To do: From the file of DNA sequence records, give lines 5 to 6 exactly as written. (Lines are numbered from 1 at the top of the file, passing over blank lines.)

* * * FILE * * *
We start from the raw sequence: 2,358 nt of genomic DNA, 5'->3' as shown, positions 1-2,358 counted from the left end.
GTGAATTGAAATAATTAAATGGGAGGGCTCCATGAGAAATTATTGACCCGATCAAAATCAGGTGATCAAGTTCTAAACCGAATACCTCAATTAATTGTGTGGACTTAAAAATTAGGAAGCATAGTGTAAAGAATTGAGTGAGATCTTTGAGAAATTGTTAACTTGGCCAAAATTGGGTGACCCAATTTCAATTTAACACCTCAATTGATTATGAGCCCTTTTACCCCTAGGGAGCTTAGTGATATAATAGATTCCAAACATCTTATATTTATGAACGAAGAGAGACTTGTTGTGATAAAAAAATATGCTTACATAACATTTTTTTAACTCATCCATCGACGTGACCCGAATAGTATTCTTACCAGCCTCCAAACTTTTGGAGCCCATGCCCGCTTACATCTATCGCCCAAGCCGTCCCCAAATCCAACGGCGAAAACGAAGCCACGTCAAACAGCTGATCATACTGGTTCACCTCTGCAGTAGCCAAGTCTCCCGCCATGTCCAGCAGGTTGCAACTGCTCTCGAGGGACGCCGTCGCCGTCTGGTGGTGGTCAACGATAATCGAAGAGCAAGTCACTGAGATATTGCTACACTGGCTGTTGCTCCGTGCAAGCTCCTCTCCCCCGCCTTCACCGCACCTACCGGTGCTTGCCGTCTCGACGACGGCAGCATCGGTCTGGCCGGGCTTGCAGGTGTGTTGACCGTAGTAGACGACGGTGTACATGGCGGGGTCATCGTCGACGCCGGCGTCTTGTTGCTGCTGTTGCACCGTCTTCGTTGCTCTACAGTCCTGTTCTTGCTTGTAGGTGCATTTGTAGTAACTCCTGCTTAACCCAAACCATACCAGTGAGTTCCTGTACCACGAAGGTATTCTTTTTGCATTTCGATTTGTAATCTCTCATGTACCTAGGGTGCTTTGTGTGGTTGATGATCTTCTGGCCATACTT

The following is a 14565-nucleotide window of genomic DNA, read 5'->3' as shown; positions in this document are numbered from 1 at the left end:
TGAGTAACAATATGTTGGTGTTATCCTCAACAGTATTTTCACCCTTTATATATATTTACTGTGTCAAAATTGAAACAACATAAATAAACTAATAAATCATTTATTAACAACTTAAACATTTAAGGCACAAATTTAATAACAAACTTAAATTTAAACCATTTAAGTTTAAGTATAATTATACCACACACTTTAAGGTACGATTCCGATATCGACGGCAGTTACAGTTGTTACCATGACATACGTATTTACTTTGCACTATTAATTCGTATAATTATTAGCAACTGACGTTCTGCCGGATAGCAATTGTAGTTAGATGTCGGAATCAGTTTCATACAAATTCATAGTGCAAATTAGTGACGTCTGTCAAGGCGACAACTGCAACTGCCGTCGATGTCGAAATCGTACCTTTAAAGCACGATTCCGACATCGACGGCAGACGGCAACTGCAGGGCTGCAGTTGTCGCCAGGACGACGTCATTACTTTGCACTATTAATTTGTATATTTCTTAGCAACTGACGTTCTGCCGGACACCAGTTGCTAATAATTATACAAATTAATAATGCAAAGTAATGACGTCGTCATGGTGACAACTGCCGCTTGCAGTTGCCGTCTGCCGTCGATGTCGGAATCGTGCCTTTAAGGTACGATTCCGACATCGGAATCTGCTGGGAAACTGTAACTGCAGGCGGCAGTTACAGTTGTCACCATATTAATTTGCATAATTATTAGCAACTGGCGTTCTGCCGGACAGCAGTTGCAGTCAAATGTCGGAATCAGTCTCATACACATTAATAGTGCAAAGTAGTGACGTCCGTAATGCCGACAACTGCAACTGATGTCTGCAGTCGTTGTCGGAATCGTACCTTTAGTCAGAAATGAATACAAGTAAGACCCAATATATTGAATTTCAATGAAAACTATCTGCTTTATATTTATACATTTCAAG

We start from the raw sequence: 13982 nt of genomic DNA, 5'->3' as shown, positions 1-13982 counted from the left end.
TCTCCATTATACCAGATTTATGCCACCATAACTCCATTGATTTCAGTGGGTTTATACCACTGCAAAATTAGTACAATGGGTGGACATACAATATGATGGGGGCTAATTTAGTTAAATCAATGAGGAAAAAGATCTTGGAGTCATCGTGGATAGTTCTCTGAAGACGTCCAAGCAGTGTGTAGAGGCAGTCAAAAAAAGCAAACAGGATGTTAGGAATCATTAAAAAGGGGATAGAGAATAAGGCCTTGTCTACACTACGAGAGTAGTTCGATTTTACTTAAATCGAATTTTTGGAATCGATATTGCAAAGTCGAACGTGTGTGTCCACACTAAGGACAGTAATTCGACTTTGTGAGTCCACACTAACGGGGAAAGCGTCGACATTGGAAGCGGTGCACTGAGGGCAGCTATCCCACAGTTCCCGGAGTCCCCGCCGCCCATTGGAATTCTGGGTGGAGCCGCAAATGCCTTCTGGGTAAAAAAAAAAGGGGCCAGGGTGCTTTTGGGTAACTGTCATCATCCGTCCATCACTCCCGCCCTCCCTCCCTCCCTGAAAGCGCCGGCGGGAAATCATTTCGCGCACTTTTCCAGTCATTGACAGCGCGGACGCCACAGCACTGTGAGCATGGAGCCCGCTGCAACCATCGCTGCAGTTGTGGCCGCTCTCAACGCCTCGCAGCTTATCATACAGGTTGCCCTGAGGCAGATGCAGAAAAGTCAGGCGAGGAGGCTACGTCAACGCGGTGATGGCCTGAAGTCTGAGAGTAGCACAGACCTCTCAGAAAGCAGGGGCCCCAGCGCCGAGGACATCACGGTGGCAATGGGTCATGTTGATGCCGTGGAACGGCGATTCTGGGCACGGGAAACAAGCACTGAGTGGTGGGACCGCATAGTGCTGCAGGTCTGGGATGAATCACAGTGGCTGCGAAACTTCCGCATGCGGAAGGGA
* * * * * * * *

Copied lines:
We start from the raw sequence: 13982 nt of genomic DNA, 5'->3' as shown, positions 1-13982 counted from the left end.
TCTCCATTATACCAGATTTATGCCACCATAACTCCATTGATTTCAGTGGGTTTATACCACTGCAAAATTAGTACAATGGGTGGACATACAATATGATGGGGGCTAATTTAGTTAAATCAATGAGGAAAAAGATCTTGGAGTCATCGTGGATAGTTCTCTGAAGACGTCCAAGCAGTGTGTAGAGGCAGTCAAAAAAAGCAAACAGGATGTTAGGAATCATTAAAAAGGGGATAGAGAATAAGGCCTTGTCTACACTACGAGAGTAGTTCGATTTTACTTAAATCGAATTTTTGGAATCGATATTGCAAAGTCGAACGTGTGTGTCCACACTAAGGACAGTAATTCGACTTTGTGAGTCCACACTAACGGGGAAAGCGTCGACATTGGAAGCGGTGCACTGAGGGCAGCTATCCCACAGTTCCCGGAGTCCCCGCCGCCCATTGGAATTCTGGGTGGAGCCGCAAATGCCTTCTGGGTAAAAAAAAAAGGGGCCAGGGTGCTTTTGGGTAACTGTCATCATCCGTCCATCACTCCCGCCCTCCCTCCCTCCCTGAAAGCGCCGGCGGGAAATCATTTCGCGCACTTTTCCAGTCATTGACAGCGCGGACGCCACAGCACTGTGAGCATGGAGCCCGCTGCAACCATCGCTGCAGTTGTGGCCGCTCTCAACGCCTCGCAGCTTATCATACAGGTTGCCCTGAGGCAGATGCAGAAAAGTCAGGCGAGGAGGCTACGTCAACGCGGTGATGGCCTGAAGTCTGAGAGTAGCACAGACCTCTCAGAAAGCAGGGGCCCCAGCGCCGAGGACATCACGGTGGCAATGGGTCATGTTGATGCCGTGGAACGGCGATTCTGGGCACGGGAAACAAGCACTGAGTGGTGGGACCGCATAGTGCTGCAGGTCTGGGATGAATCACAGTGGCTGCGAAACTTCCGCATGCGGAAGGGA